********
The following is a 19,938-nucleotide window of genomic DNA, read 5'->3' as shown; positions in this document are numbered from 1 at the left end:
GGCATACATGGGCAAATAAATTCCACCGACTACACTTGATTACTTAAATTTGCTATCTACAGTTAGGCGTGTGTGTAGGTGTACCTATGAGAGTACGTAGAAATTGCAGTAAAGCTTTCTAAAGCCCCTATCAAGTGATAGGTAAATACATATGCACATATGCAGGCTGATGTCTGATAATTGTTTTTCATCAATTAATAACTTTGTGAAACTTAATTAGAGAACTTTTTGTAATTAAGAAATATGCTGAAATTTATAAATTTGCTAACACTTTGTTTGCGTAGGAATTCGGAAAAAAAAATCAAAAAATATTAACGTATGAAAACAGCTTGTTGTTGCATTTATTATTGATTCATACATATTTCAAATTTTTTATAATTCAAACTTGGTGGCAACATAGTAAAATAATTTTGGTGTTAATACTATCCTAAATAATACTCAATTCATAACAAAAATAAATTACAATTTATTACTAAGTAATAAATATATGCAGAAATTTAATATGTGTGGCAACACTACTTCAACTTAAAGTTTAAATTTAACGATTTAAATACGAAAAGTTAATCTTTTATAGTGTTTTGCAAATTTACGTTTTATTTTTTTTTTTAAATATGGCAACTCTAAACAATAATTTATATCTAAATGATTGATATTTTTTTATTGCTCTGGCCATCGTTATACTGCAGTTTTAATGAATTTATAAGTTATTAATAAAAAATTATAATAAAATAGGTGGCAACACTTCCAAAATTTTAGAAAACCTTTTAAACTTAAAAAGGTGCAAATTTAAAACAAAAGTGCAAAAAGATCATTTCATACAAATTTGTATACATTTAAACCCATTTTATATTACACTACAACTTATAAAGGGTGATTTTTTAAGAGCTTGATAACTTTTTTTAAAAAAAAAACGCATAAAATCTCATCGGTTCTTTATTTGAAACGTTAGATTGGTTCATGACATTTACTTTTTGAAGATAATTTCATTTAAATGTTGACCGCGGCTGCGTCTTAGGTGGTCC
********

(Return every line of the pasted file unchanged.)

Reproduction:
The following is a 19,938-nucleotide window of genomic DNA, read 5'->3' as shown; positions in this document are numbered from 1 at the left end:
GGCATACATGGGCAAATAAATTCCACCGACTACACTTGATTACTTAAATTTGCTATCTACAGTTAGGCGTGTGTGTAGGTGTACCTATGAGAGTACGTAGAAATTGCAGTAAAGCTTTCTAAAGCCCCTATCAAGTGATAGGTAAATACATATGCACATATGCAGGCTGATGTCTGATAATTGTTTTTCATCAATTAATAACTTTGTGAAACTTAATTAGAGAACTTTTTGTAATTAAGAAATATGCTGAAATTTATAAATTTGCTAACACTTTGTTTGCGTAGGAATTCGGAAAAAAAAATCAAAAAATATTAACGTATGAAAACAGCTTGTTGTTGCATTTATTATTGATTCATACATATTTCAAATTTTTTATAATTCAAACTTGGTGGCAACATAGTAAAATAATTTTGGTGTTAATACTATCCTAAATAATACTCAATTCATAACAAAAATAAATTACAATTTATTACTAAGTAATAAATATATGCAGAAATTTAATATGTGTGGCAACACTACTTCAACTTAAAGTTTAAATTTAACGATTTAAATACGAAAAGTTAATCTTTTATAGTGTTTTGCAAATTTACGTTTTATTTTTTTTTTTAAATATGGCAACTCTAAACAATAATTTATATCTAAATGATTGATATTTTTTTATTGCTCTGGCCATCGTTATACTGCAGTTTTAATGAATTTATAAGTTATTAATAAAAAATTATAATAAAATAGGTGGCAACACTTCCAAAATTTTAGAAAACCTTTTAAACTTAAAAAGGTGCAAATTTAAAACAAAAGTGCAAAAAGATCATTTCATACAAATTTGTATACATTTAAACCCATTTTATATTACACTACAACTTATAAAGGGTGATTTTTTAAGAGCTTGATAACTTTTTTTAAAAAAAAAACGCATAAAATCTCATCGGTTCTTTATTTGAAACGTTAGATTGGTTCATGACATTTACTTTTTGAAGATAATTTCATTTAAATGTTGACCGCGGCTGCGTCTTAGGTGGTCC